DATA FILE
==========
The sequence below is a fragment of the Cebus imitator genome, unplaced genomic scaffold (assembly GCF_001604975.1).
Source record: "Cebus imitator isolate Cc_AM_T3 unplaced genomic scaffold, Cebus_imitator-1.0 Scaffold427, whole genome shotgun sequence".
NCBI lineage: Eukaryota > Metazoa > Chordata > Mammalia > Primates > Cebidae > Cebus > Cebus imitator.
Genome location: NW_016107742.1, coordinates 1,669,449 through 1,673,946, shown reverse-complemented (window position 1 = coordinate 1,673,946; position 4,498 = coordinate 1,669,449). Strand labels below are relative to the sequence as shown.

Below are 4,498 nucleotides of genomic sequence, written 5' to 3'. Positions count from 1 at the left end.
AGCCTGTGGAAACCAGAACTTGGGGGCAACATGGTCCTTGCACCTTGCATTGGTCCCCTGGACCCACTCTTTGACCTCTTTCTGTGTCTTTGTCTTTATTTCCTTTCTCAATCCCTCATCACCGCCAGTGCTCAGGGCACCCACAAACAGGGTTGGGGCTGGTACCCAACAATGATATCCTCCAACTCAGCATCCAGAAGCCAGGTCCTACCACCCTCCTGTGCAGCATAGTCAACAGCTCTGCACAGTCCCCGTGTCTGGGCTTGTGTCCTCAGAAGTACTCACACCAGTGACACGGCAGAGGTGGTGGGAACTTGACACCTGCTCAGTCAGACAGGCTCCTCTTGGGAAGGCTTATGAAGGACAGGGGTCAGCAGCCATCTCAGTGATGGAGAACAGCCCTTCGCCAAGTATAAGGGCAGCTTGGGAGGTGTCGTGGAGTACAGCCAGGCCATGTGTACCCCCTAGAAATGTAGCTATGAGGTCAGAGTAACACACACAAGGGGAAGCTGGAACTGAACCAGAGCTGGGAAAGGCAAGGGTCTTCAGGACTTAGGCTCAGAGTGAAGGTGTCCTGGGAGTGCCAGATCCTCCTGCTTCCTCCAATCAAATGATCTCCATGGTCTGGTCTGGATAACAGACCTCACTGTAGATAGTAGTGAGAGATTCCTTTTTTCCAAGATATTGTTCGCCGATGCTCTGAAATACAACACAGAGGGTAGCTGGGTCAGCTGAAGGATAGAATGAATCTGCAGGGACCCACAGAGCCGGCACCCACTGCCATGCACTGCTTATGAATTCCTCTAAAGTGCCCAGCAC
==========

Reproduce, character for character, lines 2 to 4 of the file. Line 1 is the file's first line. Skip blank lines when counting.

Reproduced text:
Source record: "Cebus imitator isolate Cc_AM_T3 unplaced genomic scaffold, Cebus_imitator-1.0 Scaffold427, whole genome shotgun sequence".
NCBI lineage: Eukaryota > Metazoa > Chordata > Mammalia > Primates > Cebidae > Cebus > Cebus imitator.
Genome location: NW_016107742.1, coordinates 1,669,449 through 1,673,946, shown reverse-complemented (window position 1 = coordinate 1,673,946; position 4,498 = coordinate 1,669,449). Strand labels below are relative to the sequence as shown.